I just read the New Yorker’s article titled “Claude Shannon, the Father of the Information Age, Turns 1100100.” The evocation of Shannon’s career took me back decades ago to the 20th century’s last quarter. It was the academic year 1967-1968. And I was an eighteen-year old freshman student at the Institut Polytechnique de Conakry (Guinea). I was in Propedeutics, which, then, designated the first of the four-year university system. Newbies belonged in three categories:
- Propedeutics A (Maths, Physics)
- Propedeutics B (experimental sciences: chemistry, biology)
- Propedeutics C (literature, linguistics, humanities)
Based on the baccalaureate transcripts (Série A) from my high-school of Labe (Fuuta-Jalon), I was automatically placed in Propedeutics C. There I took the class taught by Belgian professor of linguistics, Ms. Claire Van Arenberg. She brilliantly exposed our young minds to Claude Shannon’s concepts and some of their implications. It was all theoretical, of course. However, her explanations registered front, center and back in my mind. And they stuck in there, never dimming or fading out.
Fast forward some 15 years later, to January 22, 1982. I arrived at JFK International Airport aboard the regular PanAm flight Dakar-New York. I was on my way to the University of Texas at Austin, as an assistant-professor and a recipient of a Fulbright-Hayes Research Fellowship in sociolinguistics. Upon settling down in the heart of the Lone Star State, my first shopping trophy was a tablet-size Sinclair 64kb RAM computer. It was a disappointment. So, I quickly returned it. Overlooking Radio Shack’s Tandy desktop computer, I purchased a 128K Apple IIc, with external monitor. I connected it to a dot-matrix printer and 9.6 kbit/s modem. The two peripherals fetched hundreds of dollars. But, to me, they were worth their high price. For in Conakry, I had toiled for years as a co-publisher of Guinea’s journal, Miriya, Revue des sciences économiques et sociales. Preparation of each issue was a real pain. Armed with a typewriter, a pair of scissors and a glue container, we had to literally cut and paste words and letters during the pre and post-print phases. Consequently, the minute I saw a full screen word processor in action in Austin, I was sold. Today, while I no longer have the peripheral devices, I still own the Mac IIc with its AppleWorks OS and its staple applications software (word processing, database, spreadsheet). And I can still turn it on and run it…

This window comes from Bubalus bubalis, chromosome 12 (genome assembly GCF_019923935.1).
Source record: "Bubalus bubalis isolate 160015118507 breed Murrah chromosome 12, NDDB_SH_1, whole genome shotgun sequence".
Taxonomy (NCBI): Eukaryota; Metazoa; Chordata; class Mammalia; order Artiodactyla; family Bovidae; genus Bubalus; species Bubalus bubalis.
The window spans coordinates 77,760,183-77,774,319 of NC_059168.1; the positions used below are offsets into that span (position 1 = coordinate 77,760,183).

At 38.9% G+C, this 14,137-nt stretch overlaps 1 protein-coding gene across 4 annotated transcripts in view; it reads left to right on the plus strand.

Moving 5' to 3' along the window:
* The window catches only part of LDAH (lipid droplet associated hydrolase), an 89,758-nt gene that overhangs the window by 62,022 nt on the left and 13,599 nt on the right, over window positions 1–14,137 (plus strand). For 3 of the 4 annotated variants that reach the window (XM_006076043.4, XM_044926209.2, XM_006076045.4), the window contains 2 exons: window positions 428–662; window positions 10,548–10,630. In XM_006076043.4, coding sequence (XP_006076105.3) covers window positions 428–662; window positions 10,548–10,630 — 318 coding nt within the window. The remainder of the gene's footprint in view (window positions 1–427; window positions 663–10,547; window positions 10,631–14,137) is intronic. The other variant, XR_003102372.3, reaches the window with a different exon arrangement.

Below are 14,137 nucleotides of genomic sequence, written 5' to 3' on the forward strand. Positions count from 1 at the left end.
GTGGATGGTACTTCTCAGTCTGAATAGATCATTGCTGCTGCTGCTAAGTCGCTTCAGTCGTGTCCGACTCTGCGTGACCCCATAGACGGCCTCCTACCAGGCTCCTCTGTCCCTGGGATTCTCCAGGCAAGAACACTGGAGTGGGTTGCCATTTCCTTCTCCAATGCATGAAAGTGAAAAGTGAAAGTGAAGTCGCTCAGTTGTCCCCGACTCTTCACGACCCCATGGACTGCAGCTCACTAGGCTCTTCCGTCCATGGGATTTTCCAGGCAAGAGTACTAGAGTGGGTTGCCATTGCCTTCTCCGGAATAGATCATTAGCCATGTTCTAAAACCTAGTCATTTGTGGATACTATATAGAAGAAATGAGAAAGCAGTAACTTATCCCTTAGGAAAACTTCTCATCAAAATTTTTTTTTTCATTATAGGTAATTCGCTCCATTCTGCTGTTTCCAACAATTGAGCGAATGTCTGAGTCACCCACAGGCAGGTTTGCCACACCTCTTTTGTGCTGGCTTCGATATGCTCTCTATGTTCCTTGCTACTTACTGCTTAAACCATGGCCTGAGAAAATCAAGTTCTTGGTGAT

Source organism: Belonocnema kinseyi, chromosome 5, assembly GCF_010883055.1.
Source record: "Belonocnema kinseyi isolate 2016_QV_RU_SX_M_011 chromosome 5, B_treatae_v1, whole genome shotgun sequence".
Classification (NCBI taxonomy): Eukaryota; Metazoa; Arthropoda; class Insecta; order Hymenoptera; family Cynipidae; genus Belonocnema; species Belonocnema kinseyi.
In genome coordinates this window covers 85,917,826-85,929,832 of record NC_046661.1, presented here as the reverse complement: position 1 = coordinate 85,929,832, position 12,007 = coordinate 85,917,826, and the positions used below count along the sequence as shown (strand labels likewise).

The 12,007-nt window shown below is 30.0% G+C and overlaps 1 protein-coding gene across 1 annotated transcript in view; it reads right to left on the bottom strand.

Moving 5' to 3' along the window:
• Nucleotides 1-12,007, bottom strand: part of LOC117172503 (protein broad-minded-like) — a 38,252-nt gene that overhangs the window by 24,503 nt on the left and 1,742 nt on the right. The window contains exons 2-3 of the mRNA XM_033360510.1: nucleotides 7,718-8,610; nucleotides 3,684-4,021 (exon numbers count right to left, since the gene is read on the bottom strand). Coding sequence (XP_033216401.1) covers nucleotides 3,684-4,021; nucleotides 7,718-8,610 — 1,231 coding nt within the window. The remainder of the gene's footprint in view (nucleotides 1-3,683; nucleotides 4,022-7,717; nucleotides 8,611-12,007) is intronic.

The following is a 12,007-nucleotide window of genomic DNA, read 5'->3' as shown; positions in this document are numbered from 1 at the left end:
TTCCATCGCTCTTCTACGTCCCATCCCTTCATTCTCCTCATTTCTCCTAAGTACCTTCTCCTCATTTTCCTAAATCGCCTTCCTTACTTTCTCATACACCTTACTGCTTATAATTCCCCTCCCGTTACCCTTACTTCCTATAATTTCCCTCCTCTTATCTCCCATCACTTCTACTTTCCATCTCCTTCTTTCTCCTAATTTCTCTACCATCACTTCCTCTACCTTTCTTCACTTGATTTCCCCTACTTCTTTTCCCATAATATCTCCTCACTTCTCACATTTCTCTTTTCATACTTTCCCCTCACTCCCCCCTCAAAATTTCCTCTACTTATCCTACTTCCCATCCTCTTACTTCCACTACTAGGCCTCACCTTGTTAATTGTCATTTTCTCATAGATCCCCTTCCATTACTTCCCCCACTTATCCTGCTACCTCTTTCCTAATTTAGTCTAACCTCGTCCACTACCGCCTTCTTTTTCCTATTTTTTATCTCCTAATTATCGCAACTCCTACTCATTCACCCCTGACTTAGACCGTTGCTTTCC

I find it fascinating that Shannon’s fundamental concept, the bit, belongs also in every day English. Two words embed it: the nimble and the byte. The latter, too, predates the digital revolution since it was a currency in Medieval Europe.
The New Yorker‘s article pays tribute to Shannon’s creative genius. It unwittingly speaks for me. And it inherently expresses my intellectual debt and deep gratitude to the Father of the Information Age. It is a fitting salute from one of America’s premier journalistic and literary publications. I enjoyed reading it and I wholeheartedly second it.
Tierno S. Bah
the Father of the Information Age, Turns 1100100
Twelve years ago, Robert McEliece, a mathematician and engineer at Caltech, won the Claude E. Shannon Award, the highest honor in the field of information theory. During his acceptance lecture, at an international symposium in Chicago, he discussed the prize’s namesake, who died in 2001. Someday, McEliece imagined, many millennia in the future, the hundred-and-sixty-sixth edition of the Encyclopedia Galactica—a fictional compendium first conceived by Isaac Asimov—would contain the following biographical note:
Claude Shannon: Born on the planet Earth (Sol III) in the year 1916 A.D. Generally regarded as the father of the information age, he formulated the notion of channel capacity in 1948 A.D. Within several decades, mathematicians and engineers had devised practical ways to communicate reliably at data rates within one per cent of the Shannon limit.
As is sometimes the case with encyclopedias, the crisply worded entry didn’t quite do justice to its subject’s legacy. That humdrum phrase—“channel capacity”—refers to the maximum rate at which data can travel through a given medium without losing integrity. The Shannon limit, as it came to be known, is different for telephone wires than for fibre-optic cables, and, like absolute zero or the speed of light, it is devilishly hard to reach in the real world. But providing a means to compute this limit was perhaps the lesser of Shannon’s great breakthroughs. First and foremost, he introduced the notion that information could be quantified at all. In “A Mathematical Theory of Communication,” his legendary paper from 1948, Shannon proposed that data should be measured in bits—discrete values of zero or one. (He gave credit for the word’s invention to his colleague John Tukey, at what was then Bell Telephone Laboratories, who coined it as a contraction of the phrase “binary digit.”)